“I worked with Brandless for a multi-channel, three-month campaign, and this is the final blog post. At this point, I had already introduced the brand to my audience several times, then once this post came out, they got helpful and educational information they could use in their lives, with product information as well.”—Ashley Pitt, A Lady Goes West.
“I just did a campaign with the meditation app Headspace, and I loved it. Not only did they allow me to have creative freedom, but they encouraged it! It was very affirming to me as an influencer that the brand trusted me with that. Furthermore, it was an ongoing campaign that helped me share my story of using the app that really resonated with my audience as they followed along the journey with me.”—Gracie Gordon, Hungry Blonde
“I really enjoyed my partnership with Marriott Palm Beach Singer Island. I had never visited Palm Beach before so it was neat to discover a new area. The grounds were gorgeous at the resort and I am definitely planning to come back.”—Noelle Lennon, @tastetravelunravel.
“Most recently I enjoyed my entire experience with The Kendall Hotel in Boerne, TX. My family and I love to travel, so it is a natural fit for us and every single correspondence with the hotel was delightful. I am passionate to tell my audience to stay there because our experience was outstanding.” —Ashley Maiberger, Feed This House.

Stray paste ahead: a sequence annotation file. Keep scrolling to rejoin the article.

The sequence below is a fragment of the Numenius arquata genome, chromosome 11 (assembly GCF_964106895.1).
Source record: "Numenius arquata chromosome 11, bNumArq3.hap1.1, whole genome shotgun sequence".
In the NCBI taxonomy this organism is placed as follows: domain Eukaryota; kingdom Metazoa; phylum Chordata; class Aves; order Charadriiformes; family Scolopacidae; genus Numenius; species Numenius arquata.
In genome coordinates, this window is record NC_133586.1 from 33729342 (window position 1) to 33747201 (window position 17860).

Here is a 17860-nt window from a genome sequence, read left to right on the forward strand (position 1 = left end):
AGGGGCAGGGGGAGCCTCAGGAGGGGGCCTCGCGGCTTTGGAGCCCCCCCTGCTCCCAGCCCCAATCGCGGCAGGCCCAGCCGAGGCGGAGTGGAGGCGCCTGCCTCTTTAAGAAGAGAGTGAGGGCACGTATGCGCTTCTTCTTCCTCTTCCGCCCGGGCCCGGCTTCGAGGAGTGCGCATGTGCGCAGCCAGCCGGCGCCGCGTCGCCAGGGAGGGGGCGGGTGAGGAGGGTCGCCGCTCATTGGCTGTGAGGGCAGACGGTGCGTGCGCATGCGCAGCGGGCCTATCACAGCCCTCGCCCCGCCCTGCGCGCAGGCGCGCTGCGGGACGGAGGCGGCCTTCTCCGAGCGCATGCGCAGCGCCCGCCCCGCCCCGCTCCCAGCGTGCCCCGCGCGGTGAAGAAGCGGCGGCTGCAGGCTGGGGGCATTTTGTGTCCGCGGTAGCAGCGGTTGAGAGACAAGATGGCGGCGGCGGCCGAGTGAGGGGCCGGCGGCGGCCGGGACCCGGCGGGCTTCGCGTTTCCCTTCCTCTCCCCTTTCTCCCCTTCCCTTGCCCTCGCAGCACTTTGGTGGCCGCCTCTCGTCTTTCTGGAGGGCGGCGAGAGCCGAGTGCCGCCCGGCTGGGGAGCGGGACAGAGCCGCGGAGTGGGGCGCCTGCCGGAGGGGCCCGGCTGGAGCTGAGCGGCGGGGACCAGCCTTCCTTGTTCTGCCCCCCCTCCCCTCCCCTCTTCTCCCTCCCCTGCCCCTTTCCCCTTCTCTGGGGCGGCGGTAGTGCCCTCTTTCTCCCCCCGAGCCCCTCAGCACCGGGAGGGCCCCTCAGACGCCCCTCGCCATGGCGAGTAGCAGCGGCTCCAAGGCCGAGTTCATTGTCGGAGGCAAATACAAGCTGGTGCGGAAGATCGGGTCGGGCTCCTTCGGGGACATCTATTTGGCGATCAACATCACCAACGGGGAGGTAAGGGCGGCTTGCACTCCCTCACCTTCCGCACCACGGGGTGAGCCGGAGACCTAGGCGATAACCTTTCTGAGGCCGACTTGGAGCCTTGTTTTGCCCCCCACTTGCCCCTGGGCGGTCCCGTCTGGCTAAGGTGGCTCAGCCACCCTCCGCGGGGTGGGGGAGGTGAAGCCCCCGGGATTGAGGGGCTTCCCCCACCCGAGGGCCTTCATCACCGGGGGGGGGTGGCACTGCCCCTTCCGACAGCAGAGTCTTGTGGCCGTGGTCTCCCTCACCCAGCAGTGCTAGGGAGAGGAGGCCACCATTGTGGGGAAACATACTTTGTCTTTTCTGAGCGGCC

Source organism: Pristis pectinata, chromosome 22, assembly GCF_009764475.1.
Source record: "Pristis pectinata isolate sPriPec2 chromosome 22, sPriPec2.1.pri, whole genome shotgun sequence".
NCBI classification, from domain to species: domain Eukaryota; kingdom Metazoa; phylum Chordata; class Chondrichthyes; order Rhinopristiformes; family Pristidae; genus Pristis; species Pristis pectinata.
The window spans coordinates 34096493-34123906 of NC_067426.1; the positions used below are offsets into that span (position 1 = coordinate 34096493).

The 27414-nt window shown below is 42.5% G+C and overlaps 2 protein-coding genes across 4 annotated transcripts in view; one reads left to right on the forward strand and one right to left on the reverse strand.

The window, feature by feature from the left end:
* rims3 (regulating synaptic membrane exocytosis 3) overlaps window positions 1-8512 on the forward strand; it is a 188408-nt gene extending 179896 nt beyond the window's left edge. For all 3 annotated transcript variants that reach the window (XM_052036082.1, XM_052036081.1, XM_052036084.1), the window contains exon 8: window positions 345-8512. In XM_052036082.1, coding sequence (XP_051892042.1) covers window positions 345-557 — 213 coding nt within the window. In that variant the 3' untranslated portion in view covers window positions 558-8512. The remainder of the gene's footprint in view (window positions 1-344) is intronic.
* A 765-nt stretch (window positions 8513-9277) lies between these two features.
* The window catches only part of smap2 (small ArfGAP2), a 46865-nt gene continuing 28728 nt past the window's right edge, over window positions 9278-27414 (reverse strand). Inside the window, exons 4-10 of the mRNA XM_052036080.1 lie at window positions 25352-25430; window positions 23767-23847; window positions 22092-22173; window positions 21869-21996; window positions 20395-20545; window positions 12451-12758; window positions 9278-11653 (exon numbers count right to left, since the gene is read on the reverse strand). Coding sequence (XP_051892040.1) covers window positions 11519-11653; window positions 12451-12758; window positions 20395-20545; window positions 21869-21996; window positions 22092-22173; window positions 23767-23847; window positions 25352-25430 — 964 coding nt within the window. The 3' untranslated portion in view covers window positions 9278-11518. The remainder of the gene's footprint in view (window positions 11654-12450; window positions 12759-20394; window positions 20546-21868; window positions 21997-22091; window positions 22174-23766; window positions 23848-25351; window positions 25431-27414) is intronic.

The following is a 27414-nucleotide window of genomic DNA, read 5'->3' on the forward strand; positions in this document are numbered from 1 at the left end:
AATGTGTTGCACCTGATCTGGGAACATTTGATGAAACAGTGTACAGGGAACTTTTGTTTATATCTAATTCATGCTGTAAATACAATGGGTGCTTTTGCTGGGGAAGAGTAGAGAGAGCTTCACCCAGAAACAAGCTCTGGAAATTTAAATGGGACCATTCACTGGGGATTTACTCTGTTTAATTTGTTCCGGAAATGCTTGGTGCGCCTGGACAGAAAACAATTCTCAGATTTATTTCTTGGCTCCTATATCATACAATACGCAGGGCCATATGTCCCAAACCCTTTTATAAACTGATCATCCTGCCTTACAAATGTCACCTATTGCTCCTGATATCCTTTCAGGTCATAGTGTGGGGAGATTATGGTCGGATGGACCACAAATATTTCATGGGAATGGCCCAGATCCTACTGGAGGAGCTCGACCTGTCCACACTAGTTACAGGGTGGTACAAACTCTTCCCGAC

“A while back I did a partnership with Autotrader to promote their car classifieds service. But instead of just having me shoot pictures of cars, they actually sent me a bobble-head dashboard hula doll created in my own likeness, with my face and everything. It was such an odd and extravagant idea that I decided to take a road trip to New Mexico just to shoot it in amazing places. I still have it on the shelf in my office.”—Kevin McCauley, Capturing the Machine